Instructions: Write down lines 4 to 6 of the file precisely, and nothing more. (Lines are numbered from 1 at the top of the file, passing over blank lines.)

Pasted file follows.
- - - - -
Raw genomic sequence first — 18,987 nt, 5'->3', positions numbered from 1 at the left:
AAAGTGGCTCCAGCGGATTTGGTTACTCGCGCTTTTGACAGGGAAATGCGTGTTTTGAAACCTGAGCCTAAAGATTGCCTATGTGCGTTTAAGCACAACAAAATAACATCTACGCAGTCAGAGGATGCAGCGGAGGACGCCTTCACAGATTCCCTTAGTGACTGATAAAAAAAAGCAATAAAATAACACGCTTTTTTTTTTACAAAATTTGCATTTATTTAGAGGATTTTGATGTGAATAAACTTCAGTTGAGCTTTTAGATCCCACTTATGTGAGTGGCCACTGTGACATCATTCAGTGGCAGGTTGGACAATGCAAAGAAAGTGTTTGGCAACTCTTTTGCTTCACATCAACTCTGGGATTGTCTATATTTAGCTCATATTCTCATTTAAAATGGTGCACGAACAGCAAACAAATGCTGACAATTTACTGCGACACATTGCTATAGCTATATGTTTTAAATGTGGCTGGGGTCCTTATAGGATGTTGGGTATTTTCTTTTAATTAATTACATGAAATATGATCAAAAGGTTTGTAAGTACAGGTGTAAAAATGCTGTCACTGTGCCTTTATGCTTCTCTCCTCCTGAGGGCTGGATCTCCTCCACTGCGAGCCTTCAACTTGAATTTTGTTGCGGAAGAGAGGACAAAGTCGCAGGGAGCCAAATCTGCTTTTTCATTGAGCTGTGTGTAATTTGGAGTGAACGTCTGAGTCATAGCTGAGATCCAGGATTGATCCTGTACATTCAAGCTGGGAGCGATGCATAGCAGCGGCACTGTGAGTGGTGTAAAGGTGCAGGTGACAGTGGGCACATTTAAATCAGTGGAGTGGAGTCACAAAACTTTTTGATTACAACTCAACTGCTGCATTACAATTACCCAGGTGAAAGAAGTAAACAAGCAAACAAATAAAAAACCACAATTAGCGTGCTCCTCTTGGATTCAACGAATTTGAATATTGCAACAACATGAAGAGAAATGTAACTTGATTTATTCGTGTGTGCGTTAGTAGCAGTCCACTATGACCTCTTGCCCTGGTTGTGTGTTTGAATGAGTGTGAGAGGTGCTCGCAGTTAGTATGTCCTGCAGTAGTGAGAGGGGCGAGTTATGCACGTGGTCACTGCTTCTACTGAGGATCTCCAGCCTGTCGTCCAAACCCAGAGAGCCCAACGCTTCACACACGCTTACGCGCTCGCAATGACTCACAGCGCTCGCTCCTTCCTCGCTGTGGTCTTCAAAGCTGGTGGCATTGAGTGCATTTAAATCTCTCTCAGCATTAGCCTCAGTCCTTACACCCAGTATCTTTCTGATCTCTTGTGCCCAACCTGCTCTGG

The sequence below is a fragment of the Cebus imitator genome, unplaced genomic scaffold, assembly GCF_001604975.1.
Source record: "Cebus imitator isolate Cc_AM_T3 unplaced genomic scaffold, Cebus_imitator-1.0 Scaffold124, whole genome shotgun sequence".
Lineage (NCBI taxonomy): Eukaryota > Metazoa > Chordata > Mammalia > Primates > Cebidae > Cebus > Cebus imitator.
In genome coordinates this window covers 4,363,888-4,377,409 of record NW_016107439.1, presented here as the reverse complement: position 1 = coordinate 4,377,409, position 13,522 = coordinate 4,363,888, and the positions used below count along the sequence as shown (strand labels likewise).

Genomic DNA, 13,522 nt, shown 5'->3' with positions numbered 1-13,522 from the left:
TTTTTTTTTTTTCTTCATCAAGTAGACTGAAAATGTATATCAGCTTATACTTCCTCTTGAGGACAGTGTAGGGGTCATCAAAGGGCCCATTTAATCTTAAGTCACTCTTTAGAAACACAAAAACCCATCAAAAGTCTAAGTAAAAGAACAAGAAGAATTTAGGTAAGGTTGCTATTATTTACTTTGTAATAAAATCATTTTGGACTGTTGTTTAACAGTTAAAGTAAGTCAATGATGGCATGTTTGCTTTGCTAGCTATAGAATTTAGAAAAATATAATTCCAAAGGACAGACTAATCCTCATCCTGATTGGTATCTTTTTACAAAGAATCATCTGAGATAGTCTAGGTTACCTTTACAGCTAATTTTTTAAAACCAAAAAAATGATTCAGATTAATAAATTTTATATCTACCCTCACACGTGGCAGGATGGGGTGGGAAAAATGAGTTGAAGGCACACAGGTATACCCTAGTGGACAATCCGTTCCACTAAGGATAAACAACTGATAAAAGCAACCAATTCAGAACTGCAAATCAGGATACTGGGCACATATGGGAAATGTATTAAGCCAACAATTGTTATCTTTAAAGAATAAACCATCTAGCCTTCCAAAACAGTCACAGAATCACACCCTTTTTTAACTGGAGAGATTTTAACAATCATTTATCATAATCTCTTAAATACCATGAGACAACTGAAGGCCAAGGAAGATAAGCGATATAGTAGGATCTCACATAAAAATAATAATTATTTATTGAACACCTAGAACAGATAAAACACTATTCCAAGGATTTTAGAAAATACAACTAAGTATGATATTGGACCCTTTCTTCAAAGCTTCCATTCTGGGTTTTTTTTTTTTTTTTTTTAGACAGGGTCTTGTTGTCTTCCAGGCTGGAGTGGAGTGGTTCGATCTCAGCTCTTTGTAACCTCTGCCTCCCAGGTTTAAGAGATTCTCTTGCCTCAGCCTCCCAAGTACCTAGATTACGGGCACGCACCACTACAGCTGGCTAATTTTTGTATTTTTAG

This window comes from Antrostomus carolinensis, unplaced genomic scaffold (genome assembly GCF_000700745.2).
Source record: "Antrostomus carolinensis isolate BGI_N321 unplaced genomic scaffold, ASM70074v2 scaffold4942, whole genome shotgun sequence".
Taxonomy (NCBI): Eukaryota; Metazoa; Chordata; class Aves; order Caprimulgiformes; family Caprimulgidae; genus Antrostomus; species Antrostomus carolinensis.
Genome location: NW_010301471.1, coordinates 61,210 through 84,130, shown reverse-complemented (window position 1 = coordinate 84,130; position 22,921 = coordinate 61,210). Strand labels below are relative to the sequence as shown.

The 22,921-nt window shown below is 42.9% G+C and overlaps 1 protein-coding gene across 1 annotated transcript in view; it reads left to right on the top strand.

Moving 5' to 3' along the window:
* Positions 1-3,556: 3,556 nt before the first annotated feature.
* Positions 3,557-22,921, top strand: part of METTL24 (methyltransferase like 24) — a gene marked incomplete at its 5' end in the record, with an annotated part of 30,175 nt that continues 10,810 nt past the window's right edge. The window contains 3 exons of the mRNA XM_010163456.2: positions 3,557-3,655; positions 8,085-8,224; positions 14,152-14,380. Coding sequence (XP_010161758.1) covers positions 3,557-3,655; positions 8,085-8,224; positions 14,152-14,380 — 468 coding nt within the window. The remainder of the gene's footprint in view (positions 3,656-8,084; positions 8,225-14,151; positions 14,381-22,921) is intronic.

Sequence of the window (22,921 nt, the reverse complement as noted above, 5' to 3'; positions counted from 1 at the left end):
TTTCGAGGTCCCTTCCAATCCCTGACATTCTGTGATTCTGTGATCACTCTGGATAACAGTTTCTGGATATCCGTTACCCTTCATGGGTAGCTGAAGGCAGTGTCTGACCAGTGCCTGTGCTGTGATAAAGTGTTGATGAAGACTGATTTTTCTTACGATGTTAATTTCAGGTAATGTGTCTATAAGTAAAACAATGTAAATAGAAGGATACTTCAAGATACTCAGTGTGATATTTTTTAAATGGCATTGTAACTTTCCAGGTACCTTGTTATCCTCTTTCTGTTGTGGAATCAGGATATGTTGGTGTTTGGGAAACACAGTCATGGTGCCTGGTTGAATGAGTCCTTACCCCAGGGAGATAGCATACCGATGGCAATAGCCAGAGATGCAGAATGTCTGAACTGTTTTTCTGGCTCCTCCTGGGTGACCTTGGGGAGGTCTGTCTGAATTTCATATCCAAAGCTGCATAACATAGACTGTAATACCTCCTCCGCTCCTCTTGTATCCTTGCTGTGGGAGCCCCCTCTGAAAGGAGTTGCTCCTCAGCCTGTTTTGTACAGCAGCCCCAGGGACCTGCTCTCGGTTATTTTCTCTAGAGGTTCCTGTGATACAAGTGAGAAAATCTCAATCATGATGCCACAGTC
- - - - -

Source record: "Cebus imitator isolate Cc_AM_T3 unplaced genomic scaffold, Cebus_imitator-1.0 Scaffold124, whole genome shotgun sequence".
Lineage (NCBI taxonomy): Eukaryota > Metazoa > Chordata > Mammalia > Primates > Cebidae > Cebus > Cebus imitator.
In genome coordinates this window covers 4,363,888-4,377,409 of record NW_016107439.1, presented here as the reverse complement: position 1 = coordinate 4,377,409, position 13,522 = coordinate 4,363,888, and the positions used below count along the sequence as shown (strand labels likewise).